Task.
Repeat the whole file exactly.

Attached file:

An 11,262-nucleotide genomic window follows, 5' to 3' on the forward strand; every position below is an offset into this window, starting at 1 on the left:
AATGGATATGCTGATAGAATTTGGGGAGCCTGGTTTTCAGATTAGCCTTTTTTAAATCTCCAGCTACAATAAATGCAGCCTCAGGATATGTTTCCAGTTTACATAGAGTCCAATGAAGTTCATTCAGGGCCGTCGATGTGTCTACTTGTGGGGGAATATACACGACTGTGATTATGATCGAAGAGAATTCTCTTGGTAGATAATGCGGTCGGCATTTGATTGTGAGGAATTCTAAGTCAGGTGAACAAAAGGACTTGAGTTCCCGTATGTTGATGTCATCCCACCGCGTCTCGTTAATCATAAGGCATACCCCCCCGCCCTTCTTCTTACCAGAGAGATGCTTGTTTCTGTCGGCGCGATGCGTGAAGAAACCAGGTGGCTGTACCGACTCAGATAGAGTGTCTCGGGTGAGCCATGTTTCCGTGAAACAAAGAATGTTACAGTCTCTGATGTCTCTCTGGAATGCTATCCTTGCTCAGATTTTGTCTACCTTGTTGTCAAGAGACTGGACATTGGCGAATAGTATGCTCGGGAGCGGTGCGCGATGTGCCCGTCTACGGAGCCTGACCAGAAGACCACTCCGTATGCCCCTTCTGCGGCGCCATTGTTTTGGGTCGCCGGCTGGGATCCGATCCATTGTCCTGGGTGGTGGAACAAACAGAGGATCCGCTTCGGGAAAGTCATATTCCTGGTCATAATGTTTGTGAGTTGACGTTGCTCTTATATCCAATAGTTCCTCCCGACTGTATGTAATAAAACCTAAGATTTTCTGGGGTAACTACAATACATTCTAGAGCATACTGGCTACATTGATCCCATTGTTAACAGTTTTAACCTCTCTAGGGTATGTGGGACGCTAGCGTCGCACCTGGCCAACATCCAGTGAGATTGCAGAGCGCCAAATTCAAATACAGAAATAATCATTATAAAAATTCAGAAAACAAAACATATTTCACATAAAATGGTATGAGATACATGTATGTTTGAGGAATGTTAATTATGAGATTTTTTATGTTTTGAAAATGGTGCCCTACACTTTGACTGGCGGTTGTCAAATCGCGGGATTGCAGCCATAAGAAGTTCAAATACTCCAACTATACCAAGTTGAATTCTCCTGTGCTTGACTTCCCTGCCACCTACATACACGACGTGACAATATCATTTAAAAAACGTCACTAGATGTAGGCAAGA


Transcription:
An 11,262-nucleotide genomic window follows, 5' to 3' on the forward strand; every position below is an offset into this window, starting at 1 on the left:
AATGGATATGCTGATAGAATTTGGGGAGCCTGGTTTTCAGATTAGCCTTTTTTAAATCTCCAGCTACAATAAATGCAGCCTCAGGATATGTTTCCAGTTTACATAGAGTCCAATGAAGTTCATTCAGGGCCGTCGATGTGTCTACTTGTGGGGGAATATACACGACTGTGATTATGATCGAAGAGAATTCTCTTGGTAGATAATGCGGTCGGCATTTGATTGTGAGGAATTCTAAGTCAGGTGAACAAAAGGACTTGAGTTCCCGTATGTTGATGTCATCCCACCGCGTCTCGTTAATCATAAGGCATACCCCCCCGCCCTTCTTCTTACCAGAGAGATGCTTGTTTCTGTCGGCGCGATGCGTGAAGAAACCAGGTGGCTGTACCGACTCAGATAGAGTGTCTCGGGTGAGCCATGTTTCCGTGAAACAAAGAATGTTACAGTCTCTGATGTCTCTCTGGAATGCTATCCTTGCTCAGATTTTGTCTACCTTGTTGTCAAGAGACTGGACATTGGCGAATAGTATGCTCGGGAGCGGTGCGCGATGTGCCCGTCTACGGAGCCTGACCAGAAGACCACTCCGTATGCCCCTTCTGCGGCGCCATTGTTTTGGGTCGCCGGCTGGGATCCGATCCATTGTCCTGGGTGGTGGAACAAACAGAGGATCCGCTTCGGGAAAGTCATATTCCTGGTCATAATGTTTGTGAGTTGACGTTGCTCTTATATCCAATAGTTCCTCCCGACTGTATGTAATAAAACCTAAGATTTTCTGGGGTAACTACAATACATTCTAGAGCATACTGGCTACATTGATCCCATTGTTAACAGTTTTAACCTCTCTAGGGTATGTGGGACGCTAGCGTCGCACCTGGCCAACATCCAGTGAGATTGCAGAGCGCCAAATTCAAATACAGAAATAATCATTATAAAAATTCAGAAAACAAAACATATTTCACATAAAATGGTATGAGATACATGTATGTTTGAGGAATGTTAATTATGAGATTTTTTATGTTTTGAAAATGGTGCCCTACACTTTGACTGGCGGTTGTCAAATCGCGGGATTGCAGCCATAAGAAGTTCAAATACTCCAACTATACCAAGTTGAATTCTCCTGTGCTTGACTTCCCTGCCACCTACATACACGACGTGACAATATCATTTAAAAAACGTCACTAGATGTAGGCAAGA